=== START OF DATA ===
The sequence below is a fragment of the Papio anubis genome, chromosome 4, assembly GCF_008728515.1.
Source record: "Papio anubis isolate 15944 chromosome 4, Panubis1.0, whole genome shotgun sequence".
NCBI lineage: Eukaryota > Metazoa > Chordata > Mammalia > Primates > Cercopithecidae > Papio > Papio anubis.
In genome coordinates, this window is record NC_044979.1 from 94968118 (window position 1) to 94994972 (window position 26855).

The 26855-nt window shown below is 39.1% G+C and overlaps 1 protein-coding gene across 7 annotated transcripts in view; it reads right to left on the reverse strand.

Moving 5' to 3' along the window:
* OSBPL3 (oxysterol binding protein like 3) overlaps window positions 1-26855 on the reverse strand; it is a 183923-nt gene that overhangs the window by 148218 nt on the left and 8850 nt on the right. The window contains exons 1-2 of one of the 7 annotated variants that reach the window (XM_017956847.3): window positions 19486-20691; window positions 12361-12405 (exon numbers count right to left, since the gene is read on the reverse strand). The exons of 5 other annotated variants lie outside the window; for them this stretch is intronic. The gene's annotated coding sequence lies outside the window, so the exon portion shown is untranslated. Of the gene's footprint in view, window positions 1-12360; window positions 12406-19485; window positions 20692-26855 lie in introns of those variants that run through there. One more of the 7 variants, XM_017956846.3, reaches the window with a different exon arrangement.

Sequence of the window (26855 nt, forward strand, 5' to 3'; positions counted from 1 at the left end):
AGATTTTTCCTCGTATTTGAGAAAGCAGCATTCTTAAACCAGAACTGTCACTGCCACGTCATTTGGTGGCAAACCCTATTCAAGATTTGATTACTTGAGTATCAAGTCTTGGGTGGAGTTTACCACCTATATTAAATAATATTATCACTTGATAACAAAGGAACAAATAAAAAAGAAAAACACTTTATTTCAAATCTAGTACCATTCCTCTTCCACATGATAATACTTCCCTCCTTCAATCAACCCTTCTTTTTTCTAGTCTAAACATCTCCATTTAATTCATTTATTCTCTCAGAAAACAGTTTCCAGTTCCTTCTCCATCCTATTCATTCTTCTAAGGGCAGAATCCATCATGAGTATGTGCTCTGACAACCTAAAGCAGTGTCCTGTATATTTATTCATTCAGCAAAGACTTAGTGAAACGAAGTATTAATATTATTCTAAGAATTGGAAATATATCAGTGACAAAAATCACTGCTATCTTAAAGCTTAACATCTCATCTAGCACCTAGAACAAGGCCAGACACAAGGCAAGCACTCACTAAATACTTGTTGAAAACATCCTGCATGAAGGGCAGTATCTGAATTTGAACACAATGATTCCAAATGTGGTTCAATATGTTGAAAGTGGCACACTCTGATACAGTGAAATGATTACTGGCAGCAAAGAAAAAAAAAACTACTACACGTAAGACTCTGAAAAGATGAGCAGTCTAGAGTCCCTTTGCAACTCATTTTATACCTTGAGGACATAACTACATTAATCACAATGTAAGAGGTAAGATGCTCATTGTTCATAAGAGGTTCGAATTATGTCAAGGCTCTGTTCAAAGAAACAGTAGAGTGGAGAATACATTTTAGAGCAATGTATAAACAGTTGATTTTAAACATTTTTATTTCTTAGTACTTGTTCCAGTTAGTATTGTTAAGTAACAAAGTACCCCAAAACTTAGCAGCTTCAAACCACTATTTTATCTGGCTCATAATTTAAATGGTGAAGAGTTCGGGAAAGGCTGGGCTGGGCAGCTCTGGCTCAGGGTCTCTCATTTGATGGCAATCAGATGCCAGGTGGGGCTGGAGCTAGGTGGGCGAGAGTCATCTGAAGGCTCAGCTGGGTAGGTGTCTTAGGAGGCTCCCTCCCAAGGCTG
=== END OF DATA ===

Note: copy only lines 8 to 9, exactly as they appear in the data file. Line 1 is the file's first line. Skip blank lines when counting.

Sequence of the window (26855 nt, forward strand, 5' to 3'; positions counted from 1 at the left end):
AGATTTTTCCTCGTATTTGAGAAAGCAGCATTCTTAAACCAGAACTGTCACTGCCACGTCATTTGGTGGCAAACCCTATTCAAGATTTGATTACTTGAGTATCAAGTCTTGGGTGGAGTTTACCACCTATATTAAATAATATTATCACTTGATAACAAAGGAACAAATAAAAAAGAAAAACACTTTATTTCAAATCTAGTACCATTCCTCTTCCACATGATAATACTTCCCTCCTTCAATCAACCCTTCTTTTTTCTAGTCTAAACATCTCCATTTAATTCATTTATTCTCTCAGAAAACAGTTTCCAGTTCCTTCTCCATCCTATTCATTCTTCTAAGGGCAGAATCCATCATGAGTATGTGCTCTGACAACCTAAAGCAGTGTCCTGTATATTTATTCATTCAGCAAAGACTTAGTGAAACGAAGTATTAATATTATTCTAAGAATTGGAAATATATCAGTGACAAAAATCACTGCTATCTTAAAGCTTAACATCTCATCTAGCACCTAGAACAAGGCCAGACACAAGGCAAGCACTCACTAAATACTTGTTGAAAACATCCTGCATGAAGGGCAGTATCTGAATTTGAACACAATGATTCCAAATGTGGTTCAATATGTTGAAAGTGGCACACTCTGATACAGTGAAATGATTACTGGCAGCAAAGAAAAAAAAAACTACTACACGTAAGACTCTGAAAAGATGAGCAGTCTAGAGTCCCTTTGCAACTCATTTTATACCTTGAGGACATAACTACATTAATCACAATGTAAGAGGTAAGATGCTCATTGTTCATAAGAGGTTCGAATTATGTCAAGGCTCTGTTCAAAGAAACAGTAGAGTGGAGAATACATTTTAGAGCAATGTATAAACAGTTGATTTTAAACATTTTTATTTCTTAGTACTTGTTCCAGTTAGTATTGTTAAGTAACAAAGTACCCCAAAACTTAGCAGCTTCAAACCACTATTTTATCTGGCTCATAATTTAAATGGTGAAGAGTTCGGGAAAGGCTGGGCTGGGCAGCTCTGGCTCAGGGTCTCTCATTTGATGGCAATCAGATGCCAGGTGGGGCTGGAGCTAGGTGGGCGAGAGTCATCTGAAGGCTCAGCTGGGTAGGTGTCTTAGGAGGCTCCCTCCCAAGGCTG